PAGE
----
Name

tcpserver — accepts incoming TCP connections.

Synopsis

tcpserver [opts] {host} {port} {prog}

Description

opts is a series of getopt-style options. host is one argument. port is one argument. prog consists of one or more arguments.

tcpserver waits for connections from TCP clients. For each connection, it runs prog, with descriptor 0 reading from the network and descriptor 1 writing to the network. It also sets up several environment variables.

The server's address is given by host and port. port may be a name from /etc/services or a number; if it is 0, tcpserver will choose a free TCP port. host may be 0, allowing connections to any local IP address; or a dotted-decimal IP address, allowing connections only to that address; or a host name, allowing connections to the first IP address for that host. Host names are fed through qualification using dns_ip4_qualify.

tcpserver exits when it receives SIGTERM.

Options

General options

[-q]

Quiet. Do not print error messages.

[-Q]

(Default.) Print error messages.

[-v]

Verbose. Print error messages and status messages.

Connection options

[-c] n

Do not handle more than n simultaneous connections. If there are n simultaneous copies of prog running, defer acceptance of a new connection until one copy finishes. n must be a positive integer. Default: 40.

[-x] cdb

Follow the rules compiled into cdb by tcprules(1). These rules may specify setting environment variables or rejecting connections from bad sources. You can rerun tcprules(1) to change the rules while tcpserver is running.

[-X]

With [-x] cdb, allow connections even if cdb does not exist. Normally tcpserver will drop the connection if cdb does not exist.

[-B] banner

Write banner to the network immediately after each connection is made. tcpserver writes banner before looking up TCPREMOTEHOST, before looking up TCPREMOTEINFO, and before checking cdb. This feature can be used to reduce latency in protocols where the client waits for a greeting from the server.

[-g] gid

Switch group ID to gid after preparing to receive connections. gid must be a positive integer.

[-u] uid

Switch user ID to uid after preparing to receive connections. uid must be a positive integer.

[-U]

Same as [-g] GID [-u] UID. Typically GID and UID are set by envuidgid(1).

[-1]

After preparing to receive connections, print the local port number to standard output.

[-b] n

Allow a backlog of approximately n TCP SYNs. On some systems, n is silently limited to 5. On systems supporting SYN cookies, the backlog is irrelevant.

[-o]

Leave IP options alone. If the client is sending packets along an IP source route, send packets back along the same route.

[-O]

(Default.) Kill IP options. A client can still use source routing to connect and to send data, but packets will be sent back along the default route.

[-d]

Delay sending data for a fraction of a second whenever the remote host is responding slowly. This is currently the default, but it may not be in the future; if you want it, set it explicitly.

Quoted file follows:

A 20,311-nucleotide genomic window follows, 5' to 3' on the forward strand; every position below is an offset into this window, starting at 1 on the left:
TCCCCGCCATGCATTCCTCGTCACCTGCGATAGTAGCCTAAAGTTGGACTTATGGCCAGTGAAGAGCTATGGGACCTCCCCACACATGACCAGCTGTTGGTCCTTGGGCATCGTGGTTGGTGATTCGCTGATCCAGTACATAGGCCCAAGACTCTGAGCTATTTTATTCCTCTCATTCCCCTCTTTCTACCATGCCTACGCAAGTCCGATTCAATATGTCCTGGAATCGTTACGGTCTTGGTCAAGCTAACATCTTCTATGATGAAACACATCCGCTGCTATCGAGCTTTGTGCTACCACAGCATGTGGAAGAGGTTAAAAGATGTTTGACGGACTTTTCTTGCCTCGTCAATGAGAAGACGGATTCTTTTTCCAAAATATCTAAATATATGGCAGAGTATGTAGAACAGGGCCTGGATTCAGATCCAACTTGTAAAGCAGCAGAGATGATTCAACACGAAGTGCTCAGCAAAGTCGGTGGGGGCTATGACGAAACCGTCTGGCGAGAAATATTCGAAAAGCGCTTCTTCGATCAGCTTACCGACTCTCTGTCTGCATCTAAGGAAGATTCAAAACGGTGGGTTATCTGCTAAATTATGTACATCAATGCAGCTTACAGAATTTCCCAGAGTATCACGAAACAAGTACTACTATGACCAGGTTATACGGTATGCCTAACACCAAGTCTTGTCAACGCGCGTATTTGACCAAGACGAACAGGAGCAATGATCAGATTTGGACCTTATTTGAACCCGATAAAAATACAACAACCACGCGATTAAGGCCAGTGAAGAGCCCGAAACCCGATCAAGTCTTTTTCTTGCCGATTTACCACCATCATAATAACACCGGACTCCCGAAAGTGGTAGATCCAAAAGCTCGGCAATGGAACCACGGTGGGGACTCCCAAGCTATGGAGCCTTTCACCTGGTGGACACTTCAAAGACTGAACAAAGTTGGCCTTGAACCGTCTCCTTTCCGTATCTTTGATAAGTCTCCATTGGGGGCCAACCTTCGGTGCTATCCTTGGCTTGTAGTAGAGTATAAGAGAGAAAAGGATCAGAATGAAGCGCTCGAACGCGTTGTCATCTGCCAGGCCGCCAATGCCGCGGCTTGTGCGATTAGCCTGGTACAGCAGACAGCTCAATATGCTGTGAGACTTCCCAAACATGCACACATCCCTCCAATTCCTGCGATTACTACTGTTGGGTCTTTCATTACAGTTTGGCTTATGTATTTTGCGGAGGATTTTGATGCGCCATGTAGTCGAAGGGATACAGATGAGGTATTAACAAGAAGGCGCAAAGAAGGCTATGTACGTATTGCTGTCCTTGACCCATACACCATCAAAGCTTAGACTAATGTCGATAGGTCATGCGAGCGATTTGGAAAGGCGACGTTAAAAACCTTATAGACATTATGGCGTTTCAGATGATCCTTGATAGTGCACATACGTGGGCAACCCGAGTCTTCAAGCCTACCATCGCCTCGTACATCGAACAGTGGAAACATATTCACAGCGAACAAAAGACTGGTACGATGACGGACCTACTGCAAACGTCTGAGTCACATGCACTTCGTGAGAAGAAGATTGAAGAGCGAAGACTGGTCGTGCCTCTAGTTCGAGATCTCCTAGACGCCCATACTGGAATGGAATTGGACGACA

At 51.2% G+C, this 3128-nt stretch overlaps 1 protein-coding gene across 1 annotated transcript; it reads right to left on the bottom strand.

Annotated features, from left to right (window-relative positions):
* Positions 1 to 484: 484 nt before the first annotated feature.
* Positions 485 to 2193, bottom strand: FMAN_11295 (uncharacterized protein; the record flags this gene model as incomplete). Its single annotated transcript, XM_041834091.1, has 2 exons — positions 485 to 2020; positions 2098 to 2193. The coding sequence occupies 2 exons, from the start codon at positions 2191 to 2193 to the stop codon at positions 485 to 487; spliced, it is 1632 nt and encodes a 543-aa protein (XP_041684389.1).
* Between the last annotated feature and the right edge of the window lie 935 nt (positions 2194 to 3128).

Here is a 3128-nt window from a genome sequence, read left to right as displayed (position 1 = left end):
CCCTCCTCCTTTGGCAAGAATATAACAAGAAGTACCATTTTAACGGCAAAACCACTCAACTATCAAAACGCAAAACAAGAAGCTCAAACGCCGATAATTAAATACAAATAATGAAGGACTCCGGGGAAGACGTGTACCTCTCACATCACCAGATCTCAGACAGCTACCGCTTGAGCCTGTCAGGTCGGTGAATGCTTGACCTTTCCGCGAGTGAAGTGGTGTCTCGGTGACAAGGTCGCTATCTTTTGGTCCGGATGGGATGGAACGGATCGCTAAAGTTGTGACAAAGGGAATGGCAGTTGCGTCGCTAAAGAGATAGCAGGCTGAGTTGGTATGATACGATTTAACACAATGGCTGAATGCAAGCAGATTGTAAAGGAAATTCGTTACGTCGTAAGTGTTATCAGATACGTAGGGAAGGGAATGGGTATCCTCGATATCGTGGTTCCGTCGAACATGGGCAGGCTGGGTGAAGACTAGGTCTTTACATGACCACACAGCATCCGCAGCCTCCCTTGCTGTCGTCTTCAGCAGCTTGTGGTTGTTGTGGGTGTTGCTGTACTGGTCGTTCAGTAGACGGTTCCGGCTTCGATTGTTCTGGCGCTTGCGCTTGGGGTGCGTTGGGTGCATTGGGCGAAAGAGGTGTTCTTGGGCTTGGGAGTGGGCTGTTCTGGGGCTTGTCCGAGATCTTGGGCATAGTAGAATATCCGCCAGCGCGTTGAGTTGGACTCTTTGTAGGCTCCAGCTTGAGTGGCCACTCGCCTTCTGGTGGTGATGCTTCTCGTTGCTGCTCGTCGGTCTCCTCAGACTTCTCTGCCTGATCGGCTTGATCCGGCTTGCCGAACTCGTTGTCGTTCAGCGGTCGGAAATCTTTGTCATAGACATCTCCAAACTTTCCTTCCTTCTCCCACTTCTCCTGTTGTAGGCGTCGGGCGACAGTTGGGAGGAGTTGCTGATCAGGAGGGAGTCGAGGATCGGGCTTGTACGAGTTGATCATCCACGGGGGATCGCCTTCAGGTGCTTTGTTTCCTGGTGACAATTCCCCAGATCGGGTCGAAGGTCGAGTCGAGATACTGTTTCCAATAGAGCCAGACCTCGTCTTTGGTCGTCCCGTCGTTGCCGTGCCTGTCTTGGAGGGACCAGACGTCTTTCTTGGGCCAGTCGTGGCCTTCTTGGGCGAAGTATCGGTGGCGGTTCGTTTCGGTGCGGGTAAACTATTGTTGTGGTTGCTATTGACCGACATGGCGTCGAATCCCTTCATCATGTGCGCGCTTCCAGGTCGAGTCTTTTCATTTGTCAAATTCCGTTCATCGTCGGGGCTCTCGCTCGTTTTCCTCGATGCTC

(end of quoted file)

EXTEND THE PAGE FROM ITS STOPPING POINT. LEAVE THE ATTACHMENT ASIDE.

[-D]

Never delay sending data; enable TCP_NODELAY.

Data-gathering options

[-h]

(Default.) Look up the remote host name in DNS to set the environment variable TCPREMOTEHOST.

Caution

This option queries attacker-supplied servers for attacker-supplied information, which should not be trusted or, really, used at all. Use [-H] wherever possible.
[-H]

Do not look up the remote host name in DNS; remove the environment variable TCPREMOTEHOST. To avoid loops, you must use this option for servers on TCP port 53.

[-p]

Paranoid. After looking up the remote host name in DNS, look up the IP addresses in DNS for that host name, and remove the environment variable TCPREMOTEHOST if none of the addresses match the client's IP address.

Caution

This option queries attacker-supplied servers for attacker-supplied information, which should not be trusted or, really, used at all. Ironically, this is less secure than non-paranoid with [-H].
[-P]

(Default.) Not paranoid.

[-l] localname

Do not look up the local host name in DNS; use localname for the environment variable TCPLOCALHOST. A common choice for localname is 0. To avoid loops, you must use this option for servers on TCP port 53.

[-r]

(Default.) Attempt to obtain TCPREMOTEINFO from the remote host.

Caution

This option queries attacker-supplied servers for attacker-supplied information, which should not be trusted or, really, used at all. Use [-R] wherever possible. Other compatible tools (such as s6-tcpclient(1)) have indeed reversed the default.
[-R]

Do not attempt to obtain TCPREMOTEINFO from the remote host. To avoid loops, you must use this option for servers on TCP ports 53 and 113.

[-t] n

Give up on the TCPREMOTEINFO connection attempt after n seconds. Default: 26.

See also

tcprules(1), tcprulescheck(1), argv0(1), fixcrio(1), recordio(1), rblsmtpd(1), tcpclient(1), who@(1), date@(1), finger@(1), http@(1), tcpcat(1), mconnect(1), tcp-environ(5)

Author

Original code and documentation by Daniel J. Bernstein. Converted to manual pages and updated by Gerrit Pape in 2000, 2001, and 2002. Converted to DocBook XML by Jonathan de Boyne Pollard.